Putter Smith

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Putter Smith
Putter Smith as Mr. Kidd (1971).jpg
Smith in 1971
Background information
Birth namePatrick Verne Smith
Born (1941-01-19) January 19, 1941 (age 79)
Bell, California, U.S.
GenresJazz, cool jazz, bebop
Occupation(s)Musician, music teacher, author, actor
InstrumentsDouble bass
Years active1960s–present
Associated actsCarson Smith

Patrick Verne "Putter" Smith (born January 19, 1941) is an American jazz bassist, music teacher, author, and actor.

Early life[edit]

Smith was born in Bell, California,[1] and began playing the bass at the age of eight, inspired by his older brother, jazz musician Carson Smith.[2] He made his performing debut aged 13 at the Compton Community Center.[3]


He went on to perform with Thelonious Monk, Art Blakey, Duke Ellington, Billy Eckstine, Diane Schuur, Lee Konitz, Bruce Forman, Jackie and Roy, Carmen McRae, Gary Foster, Art Farmer, Blue Mitchell, Erroll Garner, Gerry Mulligan, Art Pepper, Mason Williams, Percy Faith, Burt Bacharach, Ray Charles, The Manhattan Transfer, and Johnny Mathis.[2] He also works as a session musician, and has played on recordings by Sonny and Cher, The Beach Boys, and The Righteous Brothers, among many others.[2]

Smith has also taught at the Musician's Institute,[1] and at the California Institute of the Arts.[4]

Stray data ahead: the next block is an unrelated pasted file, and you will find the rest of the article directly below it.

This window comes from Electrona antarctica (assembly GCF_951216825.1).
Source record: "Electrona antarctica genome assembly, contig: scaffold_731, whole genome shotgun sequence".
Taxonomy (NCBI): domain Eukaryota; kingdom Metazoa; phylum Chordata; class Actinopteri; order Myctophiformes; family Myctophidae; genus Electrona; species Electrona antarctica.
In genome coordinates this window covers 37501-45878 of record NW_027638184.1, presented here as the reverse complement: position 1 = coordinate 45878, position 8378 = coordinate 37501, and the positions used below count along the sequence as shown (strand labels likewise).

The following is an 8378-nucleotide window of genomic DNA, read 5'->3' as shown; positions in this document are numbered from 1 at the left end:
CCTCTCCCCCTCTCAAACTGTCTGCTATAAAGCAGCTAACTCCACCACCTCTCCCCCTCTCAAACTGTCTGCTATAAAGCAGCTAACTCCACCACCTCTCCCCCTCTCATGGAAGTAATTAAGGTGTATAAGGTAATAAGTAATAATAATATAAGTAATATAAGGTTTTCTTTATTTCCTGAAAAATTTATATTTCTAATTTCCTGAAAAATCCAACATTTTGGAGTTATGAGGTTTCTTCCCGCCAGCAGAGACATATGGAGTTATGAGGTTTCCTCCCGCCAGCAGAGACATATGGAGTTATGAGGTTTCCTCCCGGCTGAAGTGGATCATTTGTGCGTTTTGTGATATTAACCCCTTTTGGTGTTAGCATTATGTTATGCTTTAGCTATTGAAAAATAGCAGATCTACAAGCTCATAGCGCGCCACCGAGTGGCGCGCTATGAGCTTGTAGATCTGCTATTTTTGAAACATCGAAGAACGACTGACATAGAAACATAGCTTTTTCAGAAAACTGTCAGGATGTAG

Smith was playing with Monk at the Los Angeles jazz club Shelly's Manne-Hole when he was spotted by director Guy Hamilton, who cast him as the assassin "Mr. Kidd" (alongside Bruce Glover as "Mr. Wint") in the 1971 James Bond film Diamonds Are Forever.[2][3] He went to have several other minor acting roles on film and television.[5]



  1. ^ a b "Smith, Putter (Patrick Verne)". Encyclopedia of Jazz Musicians. 2013. Archived from the original on December 17, 2007. Retrieved May 20, 2016.
  2. ^ a b c d "Putter Smith: Jazz Wolverine". All About Jazz. May 12, 2008. Retrieved May 20, 2016.
  3. ^ a b Duersten, Matthew (May 9, 2007). "Putter Smith". L.A. Weekly. Retrieved May 20, 2016.
  4. ^ "Putter Smith". puttersmith.net. 2014. Retrieved May 20, 2016.
  5. ^ "Putter Smith". IMDb.com. 2016. Retrieved May 20, 2016.

External links[edit]